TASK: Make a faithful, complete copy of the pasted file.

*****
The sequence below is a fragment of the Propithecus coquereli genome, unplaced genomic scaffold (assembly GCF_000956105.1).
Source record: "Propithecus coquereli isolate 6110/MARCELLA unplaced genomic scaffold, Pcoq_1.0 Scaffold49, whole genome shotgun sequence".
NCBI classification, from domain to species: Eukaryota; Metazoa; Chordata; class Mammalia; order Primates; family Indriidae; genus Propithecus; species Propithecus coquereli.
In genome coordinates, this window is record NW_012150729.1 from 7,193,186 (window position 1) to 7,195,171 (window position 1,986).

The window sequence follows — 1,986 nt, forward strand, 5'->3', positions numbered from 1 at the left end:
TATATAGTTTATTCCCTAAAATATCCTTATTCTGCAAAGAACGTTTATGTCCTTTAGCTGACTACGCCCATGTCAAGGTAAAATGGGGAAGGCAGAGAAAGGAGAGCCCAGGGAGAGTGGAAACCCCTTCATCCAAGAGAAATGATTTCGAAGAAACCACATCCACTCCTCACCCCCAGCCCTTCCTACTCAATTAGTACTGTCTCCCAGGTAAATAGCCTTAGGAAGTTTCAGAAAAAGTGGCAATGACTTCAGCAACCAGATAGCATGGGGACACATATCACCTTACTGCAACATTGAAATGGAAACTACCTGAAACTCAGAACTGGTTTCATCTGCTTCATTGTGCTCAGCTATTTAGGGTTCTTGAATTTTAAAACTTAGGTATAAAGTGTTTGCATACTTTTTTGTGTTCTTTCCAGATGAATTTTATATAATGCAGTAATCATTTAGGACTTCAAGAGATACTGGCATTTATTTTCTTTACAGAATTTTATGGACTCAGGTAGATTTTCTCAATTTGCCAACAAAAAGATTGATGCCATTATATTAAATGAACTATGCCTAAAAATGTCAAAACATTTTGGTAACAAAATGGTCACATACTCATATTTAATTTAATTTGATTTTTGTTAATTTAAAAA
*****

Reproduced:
The sequence below is a fragment of the Propithecus coquereli genome, unplaced genomic scaffold (assembly GCF_000956105.1).
Source record: "Propithecus coquereli isolate 6110/MARCELLA unplaced genomic scaffold, Pcoq_1.0 Scaffold49, whole genome shotgun sequence".
NCBI classification, from domain to species: Eukaryota; Metazoa; Chordata; class Mammalia; order Primates; family Indriidae; genus Propithecus; species Propithecus coquereli.
In genome coordinates, this window is record NW_012150729.1 from 7,193,186 (window position 1) to 7,195,171 (window position 1,986).

The window sequence follows — 1,986 nt, forward strand, 5'->3', positions numbered from 1 at the left end:
TATATAGTTTATTCCCTAAAATATCCTTATTCTGCAAAGAACGTTTATGTCCTTTAGCTGACTACGCCCATGTCAAGGTAAAATGGGGAAGGCAGAGAAAGGAGAGCCCAGGGAGAGTGGAAACCCCTTCATCCAAGAGAAATGATTTCGAAGAAACCACATCCACTCCTCACCCCCAGCCCTTCCTACTCAATTAGTACTGTCTCCCAGGTAAATAGCCTTAGGAAGTTTCAGAAAAAGTGGCAATGACTTCAGCAACCAGATAGCATGGGGACACATATCACCTTACTGCAACATTGAAATGGAAACTACCTGAAACTCAGAACTGGTTTCATCTGCTTCATTGTGCTCAGCTATTTAGGGTTCTTGAATTTTAAAACTTAGGTATAAAGTGTTTGCATACTTTTTTGTGTTCTTTCCAGATGAATTTTATATAATGCAGTAATCATTTAGGACTTCAAGAGATACTGGCATTTATTTTCTTTACAGAATTTTATGGACTCAGGTAGATTTTCTCAATTTGCCAACAAAAAGATTGATGCCATTATATTAAATGAACTATGCCTAAAAATGTCAAAACATTTTGGTAACAAAATGGTCACATACTCATATTTAATTTAATTTGATTTTTGTTAATTTAAAAA